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Hybrid working: change management
Hybrid working: change management

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6.1 Managing yourself and others

When leading change programmes, there are many aspects that a leader or change/project manager need to consider to ensure the change’s success. You have already seen some of these in the course, such as the need to understand and support stakeholders through the anxieties associated with their ‘personal transition curve’ (see Section 1).

As a leader or manager of change, you need to consider your own resilience and approaches you can take to lead change initiatives successfully, both in terms of the change approach itself, but also in terms of managing yourself and others. Some key considerations are:

  • organisational culture
  • control and influence
  • empathy
  • building trust.

If you are new to leading others, you may wish to explore the Hybrid working: skills for leadership [Tip: hold Ctrl and click a link to open it in a new tab. (Hide tip)] course, which explores the key considerations listed above in more detail.

Survival anxiety and learning anxiety

Edgar H. Schein (2017) suggests a three-stage cycle of change management and draws out some ‘anxieties’ to look out for and address in the change process.

  • Stage 1 – Creating the motivation to change (unfreezing)

    This stage starts with ‘disconfirmation’, which shows people within the organisation that its goals are not being met; that is, ‘someone is hurting somewhere’ or ‘something is wrong somewhere’. Disconfirmation can then be used to induce ‘survival anxiety’ (if we don’t fix this we may not survive) and consequent ‘learning anxiety’ (if I can’t learn/adopt new behaviours then I might lose my position), which can both in turn create motivation to get things done. Learning anxiety, however, if sufficiently strong, can produce resistance to change through a number of manifestations of ‘fear’, such as the fear of loss of power or position, fear of temporary incompetence, fear of punishment for incompetence, fear of loss of personal identity and fear of loss of group membership. Indeed, Schein suggests that ‘it is the interaction of these two anxieties that creates the complex dynamics of change’ (Schein, 2017, pp. 325, 328–329) and posits two guiding principles when trying to balance the two:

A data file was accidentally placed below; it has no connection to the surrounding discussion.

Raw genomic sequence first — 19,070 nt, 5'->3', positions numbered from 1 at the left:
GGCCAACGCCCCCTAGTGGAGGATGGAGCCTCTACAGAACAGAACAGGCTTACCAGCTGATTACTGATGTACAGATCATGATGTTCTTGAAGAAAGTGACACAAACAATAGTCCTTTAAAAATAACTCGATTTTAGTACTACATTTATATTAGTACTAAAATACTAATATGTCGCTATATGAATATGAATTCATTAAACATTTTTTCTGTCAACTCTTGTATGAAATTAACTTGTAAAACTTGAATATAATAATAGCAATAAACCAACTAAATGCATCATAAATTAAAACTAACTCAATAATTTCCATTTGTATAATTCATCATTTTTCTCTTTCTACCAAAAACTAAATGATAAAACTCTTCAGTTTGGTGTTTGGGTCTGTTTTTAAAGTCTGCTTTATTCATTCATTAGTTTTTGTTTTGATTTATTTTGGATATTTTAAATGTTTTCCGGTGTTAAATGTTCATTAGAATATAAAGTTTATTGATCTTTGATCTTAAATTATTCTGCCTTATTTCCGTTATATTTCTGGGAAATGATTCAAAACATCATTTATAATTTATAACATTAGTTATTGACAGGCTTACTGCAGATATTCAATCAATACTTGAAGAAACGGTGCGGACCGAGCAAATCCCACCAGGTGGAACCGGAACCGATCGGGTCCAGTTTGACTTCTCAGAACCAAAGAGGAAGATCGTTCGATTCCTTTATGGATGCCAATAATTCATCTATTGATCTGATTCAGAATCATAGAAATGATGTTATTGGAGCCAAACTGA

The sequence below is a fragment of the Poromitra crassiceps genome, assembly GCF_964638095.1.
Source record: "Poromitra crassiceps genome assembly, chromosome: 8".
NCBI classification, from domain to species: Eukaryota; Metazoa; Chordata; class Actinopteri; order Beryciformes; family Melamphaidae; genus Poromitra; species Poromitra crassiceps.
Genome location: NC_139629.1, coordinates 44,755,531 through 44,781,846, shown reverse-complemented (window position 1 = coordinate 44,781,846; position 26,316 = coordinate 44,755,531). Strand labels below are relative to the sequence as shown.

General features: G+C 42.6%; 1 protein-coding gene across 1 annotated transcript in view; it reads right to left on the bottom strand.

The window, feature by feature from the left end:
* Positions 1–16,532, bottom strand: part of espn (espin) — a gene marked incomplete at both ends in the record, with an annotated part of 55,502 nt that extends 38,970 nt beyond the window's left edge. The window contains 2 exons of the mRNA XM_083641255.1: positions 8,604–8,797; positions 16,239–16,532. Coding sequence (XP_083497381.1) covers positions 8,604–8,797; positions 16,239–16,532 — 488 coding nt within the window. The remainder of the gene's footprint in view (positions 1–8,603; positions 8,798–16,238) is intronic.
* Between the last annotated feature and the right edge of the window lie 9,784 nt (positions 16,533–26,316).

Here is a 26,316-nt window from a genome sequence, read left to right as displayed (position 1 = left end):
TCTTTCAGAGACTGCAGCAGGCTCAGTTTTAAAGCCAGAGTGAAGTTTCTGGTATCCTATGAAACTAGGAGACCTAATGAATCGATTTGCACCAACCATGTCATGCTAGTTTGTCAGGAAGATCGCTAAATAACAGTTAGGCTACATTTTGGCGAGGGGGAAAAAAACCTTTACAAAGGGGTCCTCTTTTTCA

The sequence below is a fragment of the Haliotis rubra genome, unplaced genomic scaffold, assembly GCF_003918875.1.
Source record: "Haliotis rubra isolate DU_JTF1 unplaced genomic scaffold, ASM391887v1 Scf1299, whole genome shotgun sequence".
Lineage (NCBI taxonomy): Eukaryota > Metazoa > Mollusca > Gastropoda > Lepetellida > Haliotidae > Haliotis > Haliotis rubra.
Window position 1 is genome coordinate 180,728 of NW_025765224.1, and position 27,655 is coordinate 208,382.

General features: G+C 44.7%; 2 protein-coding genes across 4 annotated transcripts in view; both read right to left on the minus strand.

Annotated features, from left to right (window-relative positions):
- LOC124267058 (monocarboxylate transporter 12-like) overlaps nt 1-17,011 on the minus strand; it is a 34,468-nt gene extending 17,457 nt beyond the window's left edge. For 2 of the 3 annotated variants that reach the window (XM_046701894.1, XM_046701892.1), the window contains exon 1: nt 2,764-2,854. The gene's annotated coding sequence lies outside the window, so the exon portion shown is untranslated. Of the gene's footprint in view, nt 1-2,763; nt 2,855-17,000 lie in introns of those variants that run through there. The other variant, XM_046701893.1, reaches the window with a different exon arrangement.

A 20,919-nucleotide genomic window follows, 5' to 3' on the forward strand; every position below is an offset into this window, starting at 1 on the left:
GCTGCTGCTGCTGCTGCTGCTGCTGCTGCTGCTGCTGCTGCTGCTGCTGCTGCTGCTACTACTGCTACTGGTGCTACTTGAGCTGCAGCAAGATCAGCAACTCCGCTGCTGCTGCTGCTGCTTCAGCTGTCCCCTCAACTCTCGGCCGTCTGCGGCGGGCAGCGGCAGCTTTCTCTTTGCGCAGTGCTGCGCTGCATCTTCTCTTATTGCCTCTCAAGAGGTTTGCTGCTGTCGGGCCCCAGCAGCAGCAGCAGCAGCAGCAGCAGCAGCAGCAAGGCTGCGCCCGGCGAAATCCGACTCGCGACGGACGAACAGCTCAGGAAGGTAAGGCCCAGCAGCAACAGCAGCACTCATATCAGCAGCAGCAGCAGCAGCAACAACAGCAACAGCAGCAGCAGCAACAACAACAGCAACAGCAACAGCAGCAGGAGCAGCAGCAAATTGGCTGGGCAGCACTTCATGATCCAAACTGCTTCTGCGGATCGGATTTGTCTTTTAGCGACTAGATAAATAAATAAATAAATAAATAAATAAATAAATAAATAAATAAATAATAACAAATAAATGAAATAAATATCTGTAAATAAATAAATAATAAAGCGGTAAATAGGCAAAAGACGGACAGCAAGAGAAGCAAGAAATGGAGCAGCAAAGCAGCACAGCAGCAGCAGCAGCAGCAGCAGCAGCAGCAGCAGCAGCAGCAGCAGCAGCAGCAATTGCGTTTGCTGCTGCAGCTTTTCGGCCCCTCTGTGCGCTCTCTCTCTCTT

1. Principle 1 – survival anxiety or guilt must be greater than learning anxiety.
    2. Principle 2 – learning anxiety must be reduced, rather than increasing survival anxiety.

    Principle 2 is all about what Schein calls ‘creating psychological safety’ and includes interventions such as ‘providing a compelling positive vision’, ‘provid[ing] formal training’, ‘involving the learner’, ‘train[ing] relevant “family” groups and teams’, ‘provid[ing] resources’, ‘provid[ing] positive role models’, ‘provid[ing] support groups in which learning problems can be aired and discussed’ and ‘remov[ing] barriers and build[ing] new supporting systems and structures’ (Schein, 2017, pp. 328–329)

  • Stage 2 – Learning new concepts, new meanings for old concepts and new standards for judgement (the actual change and learning process)

    This stage highlights two mechanisms to learn new behaviour, beliefs and values; imitating a role model and scanning the environment and using trial and error to invent new solutions until something works. In practice, again, Schein (2017) recommends a mix of both, as the first may be more expedient, but the second, due to the feeling of ‘ownership’, is likely to be more embedded. Schein also suggests that an organisation might have to ‘unlearn something and learn new things that might challenge our competencies, our role or power position, our identity elements, and possibly our group membership’ to move forward.(Schein, 2017, pp. 330–337)

  • Stage 3 – Refreezing, internalising and learning agility

    A period of stability is required to reinforce new behaviours and emphasises that change success criteria should be defined in concrete behavioural terms and not as ‘culture change’.